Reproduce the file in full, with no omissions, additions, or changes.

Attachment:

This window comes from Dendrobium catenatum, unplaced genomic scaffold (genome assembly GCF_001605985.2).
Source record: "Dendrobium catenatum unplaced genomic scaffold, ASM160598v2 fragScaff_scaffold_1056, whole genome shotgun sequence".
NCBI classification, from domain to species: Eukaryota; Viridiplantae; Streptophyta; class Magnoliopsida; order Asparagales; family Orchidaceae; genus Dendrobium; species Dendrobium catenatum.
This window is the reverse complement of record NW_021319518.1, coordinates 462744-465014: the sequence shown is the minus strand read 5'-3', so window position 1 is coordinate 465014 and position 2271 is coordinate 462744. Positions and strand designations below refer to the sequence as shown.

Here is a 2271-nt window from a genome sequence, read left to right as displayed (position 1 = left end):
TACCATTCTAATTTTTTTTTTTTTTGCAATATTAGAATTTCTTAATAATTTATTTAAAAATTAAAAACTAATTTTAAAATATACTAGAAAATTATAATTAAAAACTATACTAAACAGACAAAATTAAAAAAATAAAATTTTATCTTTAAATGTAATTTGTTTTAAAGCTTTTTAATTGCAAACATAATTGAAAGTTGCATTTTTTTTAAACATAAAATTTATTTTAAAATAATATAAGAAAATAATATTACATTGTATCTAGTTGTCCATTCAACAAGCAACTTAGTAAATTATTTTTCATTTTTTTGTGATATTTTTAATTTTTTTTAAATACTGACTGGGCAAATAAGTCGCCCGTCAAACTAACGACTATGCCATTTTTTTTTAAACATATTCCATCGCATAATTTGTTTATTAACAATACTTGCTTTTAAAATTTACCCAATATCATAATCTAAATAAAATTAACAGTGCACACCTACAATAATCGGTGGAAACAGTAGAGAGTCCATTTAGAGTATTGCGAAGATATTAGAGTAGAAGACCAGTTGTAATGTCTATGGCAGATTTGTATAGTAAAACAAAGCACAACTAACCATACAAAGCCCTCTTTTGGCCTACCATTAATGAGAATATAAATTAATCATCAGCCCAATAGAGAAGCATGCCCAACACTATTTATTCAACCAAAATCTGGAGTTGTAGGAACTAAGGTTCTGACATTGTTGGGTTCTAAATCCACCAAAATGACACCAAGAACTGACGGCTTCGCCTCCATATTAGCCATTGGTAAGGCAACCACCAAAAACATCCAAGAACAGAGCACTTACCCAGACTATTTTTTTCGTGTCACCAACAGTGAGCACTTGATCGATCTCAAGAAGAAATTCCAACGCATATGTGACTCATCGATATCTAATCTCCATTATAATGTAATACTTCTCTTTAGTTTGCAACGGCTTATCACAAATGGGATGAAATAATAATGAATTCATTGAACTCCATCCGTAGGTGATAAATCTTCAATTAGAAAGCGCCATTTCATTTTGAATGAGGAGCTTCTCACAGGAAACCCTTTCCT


This window comes from Dendrobium catenatum, unplaced genomic scaffold (genome assembly GCF_001605985.2).
Source record: "Dendrobium catenatum unplaced genomic scaffold, ASM160598v2 fragScaff_scaffold_1056, whole genome shotgun sequence".
NCBI classification, from domain to species: Eukaryota; Viridiplantae; Streptophyta; class Magnoliopsida; order Asparagales; family Orchidaceae; genus Dendrobium; species Dendrobium catenatum.
This window is the reverse complement of record NW_021319518.1, coordinates 462744-465014: the sequence shown is the minus strand read 5'-3', so window position 1 is coordinate 465014 and position 2271 is coordinate 462744. Positions and strand designations below refer to the sequence as shown.

Here is a 2271-nt window from a genome sequence, read left to right as displayed (position 1 = left end):
TACCATTCTAATTTTTTTTTTTTTTGCAATATTAGAATTTCTTAATAATTTATTTAAAAATTAAAAACTAATTTTAAAATATACTAGAAAATTATAATTAAAAACTATACTAAACAGACAAAATTAAAAAAATAAAATTTTATCTTTAAATGTAATTTGTTTTAAAGCTTTTTAATTGCAAACATAATTGAAAGTTGCATTTTTTTTAAACATAAAATTTATTTTAAAATAATATAAGAAAATAATATTACATTGTATCTAGTTGTCCATTCAACAAGCAACTTAGTAAATTATTTTTCATTTTTTTGTGATATTTTTAATTTTTTTTAAATACTGACTGGGCAAATAAGTCGCCCGTCAAACTAACGACTATGCCATTTTTTTTTAAACATATTCCATCGCATAATTTGTTTATTAACAATACTTGCTTTTAAAATTTACCCAATATCATAATCTAAATAAAATTAACAGTGCACACCTACAATAATCGGTGGAAACAGTAGAGAGTCCATTTAGAGTATTGCGAAGATATTAGAGTAGAAGACCAGTTGTAATGTCTATGGCAGATTTGTATAGTAAAACAAAGCACAACTAACCATACAAAGCCCTCTTTTGGCCTACCATTAATGAGAATATAAATTAATCATCAGCCCAATAGAGAAGCATGCCCAACACTATTTATTCAACCAAAATCTGGAGTTGTAGGAACTAAGGTTCTGACATTGTTGGGTTCTAAATCCACCAAAATGACACCAAGAACTGACGGCTTCGCCTCCATATTAGCCATTGGTAAGGCAACCACCAAAAACATCCAAGAACAGAGCACTTACCCAGACTATTTTTTTCGTGTCACCAACAGTGAGCACTTGATCGATCTCAAGAAGAAATTCCAACGCATATGTGACTCATCGATATCTAATCTCCATTATAATGTAATACTTCTCTTTAGTTTGCAACGGCTTATCACAAATGGGATGAAATAATAATGAATTCATTGAACTCCATCCGTAGGTGATAAATCTTCAATTAGAAAGCGCCATTTCATTTTGAATGAGGAGCTTCTCACAGGAAACCCTTTCCT